How to trade mark a business name

There’s no doubt that one of the influential factors of a business’ success is a strong, memorable business name and logo. A clever trade mark can add tremendous value to a brand, ensuring it stands out from competitors and provides credibility to its products and services.

Many businesses tend to trade mark their business name as an overarching brand that covers a range of products or services. As an example, a cosmetic business e.g. Sunshine Cosmetics would register their name as a trade mark covering their full range of sun lotions and make-up.

If you are unsure of how to trade mark a business name in the UK, read on for our do’s and don’ts on registering a trade mark to protect your brand:

Trade mark registration tips

You could be forgiven for thinking that when you register your company name or product with Companies House that it is covered as a trade mark. But unfortunately you need to do a little bit more groundwork. You must register your name and any logo with the Intellectual Property Office (IPO) too.

Thinking on practical terms it’s a good idea to check that the website domain name of your proposed trade mark is available. Though it’s important to mention that if someone else owns the website domain name of your proposed trade mark this won’t stop you from being able to register your business name as a trade mark.

Avoid being too literal with your trade mark name as anything too descriptive will be flatly rejected. For instance, if your trade mark is too closely related to a product name or service or misspelt on purpose this is also frowned upon – think phonetically – it’s the way it sounds that counts! A trade mark cannot include a famous name or existing brand without written permission.

One of the simplest ways to ensure a successful trade mark name application is to create an entirely unique name or word – these are regarded as coined words. It’s one of the main reasons why unknown brand names have become household consumer names as they make a new splash in the market.

How much does it cost to trade mark a name for your business?

It costs £170 to register a trade mark in one specific class electronically, but if you wish to send in your registration via the traditional paper method this will cost you £250. Each additional class you need to register costs £50.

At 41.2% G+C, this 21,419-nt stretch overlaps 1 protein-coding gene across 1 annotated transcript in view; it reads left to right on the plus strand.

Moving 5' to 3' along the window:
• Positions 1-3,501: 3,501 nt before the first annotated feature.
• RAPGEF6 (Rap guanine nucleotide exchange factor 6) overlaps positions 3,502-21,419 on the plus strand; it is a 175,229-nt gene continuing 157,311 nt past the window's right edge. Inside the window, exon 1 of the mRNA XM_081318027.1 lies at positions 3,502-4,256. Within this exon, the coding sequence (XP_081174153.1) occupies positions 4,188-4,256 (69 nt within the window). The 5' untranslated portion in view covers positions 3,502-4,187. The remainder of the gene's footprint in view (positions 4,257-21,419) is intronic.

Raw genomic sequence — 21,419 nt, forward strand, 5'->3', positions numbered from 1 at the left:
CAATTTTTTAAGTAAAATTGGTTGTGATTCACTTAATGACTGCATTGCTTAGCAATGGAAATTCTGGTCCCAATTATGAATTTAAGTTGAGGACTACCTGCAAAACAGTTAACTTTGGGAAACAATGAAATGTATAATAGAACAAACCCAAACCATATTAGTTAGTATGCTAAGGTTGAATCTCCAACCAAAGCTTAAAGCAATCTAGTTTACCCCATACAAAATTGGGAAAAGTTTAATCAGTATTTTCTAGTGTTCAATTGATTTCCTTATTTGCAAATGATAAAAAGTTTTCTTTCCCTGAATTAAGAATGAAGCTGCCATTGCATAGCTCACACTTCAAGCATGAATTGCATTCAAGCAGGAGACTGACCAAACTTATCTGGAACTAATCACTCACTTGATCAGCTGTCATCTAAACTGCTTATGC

When you apply directly to the IPO you’ll need to provide details of what you want to register e.g. a word, slogan or illustration as well as the trade mark classes you want to register for, e.g. class 1: chemicals or class 43: food and drink services.

The UK’s trade mark classification system is divided between goods in classes 1-34 and services in classes 35-45. Visit the IPO’s complete classification of goods and services here.

Searching for existing trade marked business names

The IPO offers a free search engine of both UK and Community trade marks. In the event you find any identical trade marks and they are registered for goods or services similar to or identical to ones you want to trade mark then this could pose problems.

However, there are ways around this, particularly if you’re prepared to send a letter of consent to the existing trade mark holder or apply to revoke the trade mark if it is more than five years old and unused in the relevant classification. As with all important documentation relating to intellectual property, we would highly recommend that you seek the professional advice of a trade mark attorney who can draft a letter of consent on your behalf.


If you’re unsure whether trademarking is an available and suitable form of protection for your business name, why not attend our workshop on Trade Mark Searching? The session is geared towards fledgling entrepreneurs and inventors with exciting ideas or products, teaching you how to use web databases and giving you a chance to ask questions of our experts.

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